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Saquon Barkley, Giants have less than four weeks to do long-term deal

Mike Florio and Chris Simms play a round of “Which Doesn’t Belong and Why” to discuss franchise-tagged RBs Saquon Barkley, Tony Pollard and Josh Jacobs.

The NFL is a deadline-driven business. For the Giants and running back Saquon Barkley, the deadline is approaching.

In three weeks and six days, on July 17, the window closes on their ability to sign a multi-year deal, given the rules of the franchise tag.

The usual formula for translating a franchise tender into a long-term deal entails taking the first tag and the second one (a 20-percent raise), making them fully-guaranteed at signing, and filling out the final years of the contract from there.

For Barkley, whose position restricts him to a $10.1 million tag that fails to reflect his overall value to the offense, that formula leads to $22.22 million fully guaranteed to cover the first two years.

Barkley should want more than that. The Giants would be wise to offer it. But once team and player recognize that the normal formula for turning a franchise tender into a long-term deal doesn’t work in Barkley’s situation, they need to reach agreement on how much more he deserves.

To his credit, Barkley recently called out the Giants for leaking details aimed at making him look greedy. Someone did that several years ago, when it was leaked that quarterback Eli Manning expected to become the highest-paid quarterback in league history. While the realities of the market and Eli’s looming franchise tender led naturally to that result, the characterization made him seem unrealistic and overreaching, given that he wasn’t the best quarterback in the NFL at the time. (The fact that the current G.M. and head coach weren’t there when the Eli leaks happened suggest the leaks are coming from somewhere else in the organization.)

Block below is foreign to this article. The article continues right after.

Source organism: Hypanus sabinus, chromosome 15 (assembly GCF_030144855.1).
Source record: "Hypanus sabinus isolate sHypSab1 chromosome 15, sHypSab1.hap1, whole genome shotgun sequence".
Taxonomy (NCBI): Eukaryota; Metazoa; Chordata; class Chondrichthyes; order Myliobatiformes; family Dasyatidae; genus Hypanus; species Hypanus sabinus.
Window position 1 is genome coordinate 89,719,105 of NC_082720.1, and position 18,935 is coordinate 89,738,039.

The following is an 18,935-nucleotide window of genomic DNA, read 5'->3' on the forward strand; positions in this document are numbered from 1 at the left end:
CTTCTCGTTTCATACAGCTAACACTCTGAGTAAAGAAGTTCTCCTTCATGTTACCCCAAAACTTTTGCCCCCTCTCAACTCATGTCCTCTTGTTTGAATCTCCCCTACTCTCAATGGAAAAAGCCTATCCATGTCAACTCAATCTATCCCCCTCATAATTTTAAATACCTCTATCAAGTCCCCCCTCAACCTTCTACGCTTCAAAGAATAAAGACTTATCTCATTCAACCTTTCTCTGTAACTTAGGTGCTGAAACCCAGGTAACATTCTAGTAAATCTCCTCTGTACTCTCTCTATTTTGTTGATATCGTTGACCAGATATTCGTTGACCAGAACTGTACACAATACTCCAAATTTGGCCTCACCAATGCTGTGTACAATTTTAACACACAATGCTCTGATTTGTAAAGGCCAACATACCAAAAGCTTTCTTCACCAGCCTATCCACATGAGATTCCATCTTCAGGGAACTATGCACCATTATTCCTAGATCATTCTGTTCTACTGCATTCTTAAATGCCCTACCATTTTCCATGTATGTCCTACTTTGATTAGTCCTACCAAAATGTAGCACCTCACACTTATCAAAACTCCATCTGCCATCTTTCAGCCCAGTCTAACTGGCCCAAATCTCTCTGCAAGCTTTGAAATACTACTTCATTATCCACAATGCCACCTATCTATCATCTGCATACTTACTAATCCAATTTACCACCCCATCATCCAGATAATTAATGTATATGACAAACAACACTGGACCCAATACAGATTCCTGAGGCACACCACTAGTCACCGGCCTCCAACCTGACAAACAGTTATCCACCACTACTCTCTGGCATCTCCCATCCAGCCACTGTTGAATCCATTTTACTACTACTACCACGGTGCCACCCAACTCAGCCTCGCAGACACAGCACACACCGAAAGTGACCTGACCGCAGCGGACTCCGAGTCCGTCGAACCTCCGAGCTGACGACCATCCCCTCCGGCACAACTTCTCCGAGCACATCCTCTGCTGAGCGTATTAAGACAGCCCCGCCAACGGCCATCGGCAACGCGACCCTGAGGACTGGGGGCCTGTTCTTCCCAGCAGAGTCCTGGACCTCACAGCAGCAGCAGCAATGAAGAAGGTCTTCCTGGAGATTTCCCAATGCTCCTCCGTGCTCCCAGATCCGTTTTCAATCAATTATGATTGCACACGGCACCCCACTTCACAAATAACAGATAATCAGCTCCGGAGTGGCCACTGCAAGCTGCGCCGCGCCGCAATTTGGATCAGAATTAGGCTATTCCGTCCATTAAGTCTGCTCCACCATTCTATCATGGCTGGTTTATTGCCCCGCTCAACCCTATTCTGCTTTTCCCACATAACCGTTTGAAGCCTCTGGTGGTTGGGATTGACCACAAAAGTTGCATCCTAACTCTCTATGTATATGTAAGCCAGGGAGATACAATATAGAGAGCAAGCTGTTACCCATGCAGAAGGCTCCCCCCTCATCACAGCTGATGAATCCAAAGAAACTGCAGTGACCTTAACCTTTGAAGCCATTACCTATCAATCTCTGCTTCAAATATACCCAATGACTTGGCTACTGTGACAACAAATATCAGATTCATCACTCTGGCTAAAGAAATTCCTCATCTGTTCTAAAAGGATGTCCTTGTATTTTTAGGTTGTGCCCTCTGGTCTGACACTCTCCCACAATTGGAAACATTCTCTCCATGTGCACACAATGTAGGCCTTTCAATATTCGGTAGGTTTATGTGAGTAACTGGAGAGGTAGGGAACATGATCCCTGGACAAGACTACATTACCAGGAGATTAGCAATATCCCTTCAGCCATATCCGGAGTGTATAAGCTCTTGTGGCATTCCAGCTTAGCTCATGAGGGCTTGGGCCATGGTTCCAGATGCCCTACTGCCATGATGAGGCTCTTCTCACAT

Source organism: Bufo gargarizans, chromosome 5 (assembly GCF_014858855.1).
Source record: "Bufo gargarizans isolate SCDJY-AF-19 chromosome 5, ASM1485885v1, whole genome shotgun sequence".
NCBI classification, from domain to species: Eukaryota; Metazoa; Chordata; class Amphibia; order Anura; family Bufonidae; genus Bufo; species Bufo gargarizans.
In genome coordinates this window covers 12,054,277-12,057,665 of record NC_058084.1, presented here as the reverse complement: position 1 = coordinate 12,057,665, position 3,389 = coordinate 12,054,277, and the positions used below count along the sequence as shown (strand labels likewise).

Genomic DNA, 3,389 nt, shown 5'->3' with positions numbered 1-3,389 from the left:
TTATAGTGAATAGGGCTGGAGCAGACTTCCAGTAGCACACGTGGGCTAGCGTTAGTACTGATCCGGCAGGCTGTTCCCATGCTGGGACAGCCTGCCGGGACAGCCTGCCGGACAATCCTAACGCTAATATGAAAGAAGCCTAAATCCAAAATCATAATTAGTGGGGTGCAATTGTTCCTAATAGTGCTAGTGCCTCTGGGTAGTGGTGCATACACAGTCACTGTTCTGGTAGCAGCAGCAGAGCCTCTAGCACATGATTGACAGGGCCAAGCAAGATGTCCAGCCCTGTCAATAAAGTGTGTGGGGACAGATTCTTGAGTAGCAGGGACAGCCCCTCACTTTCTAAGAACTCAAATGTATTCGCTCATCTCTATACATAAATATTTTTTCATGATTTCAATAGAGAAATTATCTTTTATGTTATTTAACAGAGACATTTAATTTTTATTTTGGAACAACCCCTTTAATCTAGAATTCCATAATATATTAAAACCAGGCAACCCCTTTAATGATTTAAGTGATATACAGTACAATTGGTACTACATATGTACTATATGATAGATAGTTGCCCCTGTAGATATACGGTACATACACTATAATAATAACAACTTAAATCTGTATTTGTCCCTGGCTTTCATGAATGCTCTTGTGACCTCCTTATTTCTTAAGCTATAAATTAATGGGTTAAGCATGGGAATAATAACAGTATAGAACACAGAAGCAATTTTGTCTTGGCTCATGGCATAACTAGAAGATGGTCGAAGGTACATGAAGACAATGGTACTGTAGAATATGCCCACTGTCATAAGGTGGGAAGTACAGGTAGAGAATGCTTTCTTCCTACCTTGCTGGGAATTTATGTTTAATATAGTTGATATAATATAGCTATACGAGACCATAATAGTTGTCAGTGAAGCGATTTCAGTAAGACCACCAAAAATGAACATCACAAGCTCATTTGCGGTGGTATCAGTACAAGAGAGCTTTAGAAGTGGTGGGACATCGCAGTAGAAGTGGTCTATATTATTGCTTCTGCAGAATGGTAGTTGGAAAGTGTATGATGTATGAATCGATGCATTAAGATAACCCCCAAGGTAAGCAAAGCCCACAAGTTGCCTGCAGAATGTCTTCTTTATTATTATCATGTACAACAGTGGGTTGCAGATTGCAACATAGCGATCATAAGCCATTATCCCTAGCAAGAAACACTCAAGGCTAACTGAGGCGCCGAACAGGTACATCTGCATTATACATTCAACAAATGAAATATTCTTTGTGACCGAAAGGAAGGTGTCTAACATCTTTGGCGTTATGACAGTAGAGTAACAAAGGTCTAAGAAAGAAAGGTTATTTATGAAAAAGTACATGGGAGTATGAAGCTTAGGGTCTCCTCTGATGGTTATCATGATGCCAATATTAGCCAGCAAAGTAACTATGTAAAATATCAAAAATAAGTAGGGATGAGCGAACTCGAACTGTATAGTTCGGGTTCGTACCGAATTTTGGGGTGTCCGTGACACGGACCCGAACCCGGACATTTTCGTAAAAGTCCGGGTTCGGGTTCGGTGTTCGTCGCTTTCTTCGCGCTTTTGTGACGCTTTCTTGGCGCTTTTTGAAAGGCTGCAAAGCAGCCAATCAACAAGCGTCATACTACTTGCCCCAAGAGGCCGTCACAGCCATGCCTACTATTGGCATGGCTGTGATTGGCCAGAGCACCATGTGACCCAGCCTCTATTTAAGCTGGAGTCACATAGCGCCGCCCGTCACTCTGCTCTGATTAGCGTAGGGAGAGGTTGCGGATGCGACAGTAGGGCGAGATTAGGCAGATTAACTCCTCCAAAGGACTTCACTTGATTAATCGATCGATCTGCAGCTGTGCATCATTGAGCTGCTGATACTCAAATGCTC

Things have gotten quiet since Barkley publicly complained about the tactics. He also has suggested that he might hold out into the season.

By then, however, there won’t be much for him to accomplish. After July 17, the two sides can only do a one-year deal. Barkley could seek more than $10.1 million for 2023. He also could request a commitment that the team won’t use the franchise tag again in 2024. The only limitation is that the deal would be one year in duration.

The problem for Barkley is that the system screws him and other running backs. While he made better money than most incoming tailbacks as the No. 2 overall pick in 2018, he’s got five years in the NFL. The franchise tag will extend it to six. A second tag would push it to seven. How, if he hits the market after seven seasons in the NFL at the running back position, will he ever get the kind of contract he would have gotten if he’d become a free agent in 2023?

It’s a frustrating and unfortunate situation. The players who are playing the most dangerous position in football can’t get a fair return for their efforts. They can’t get to the open market until it’s too late to matter.

And no one seems to care, other than the men who play the running back position. The NFL doesn’t care. The NFL Players Association doesn’t care. Why should they? The league and the union created the system that screws the league’s running backs.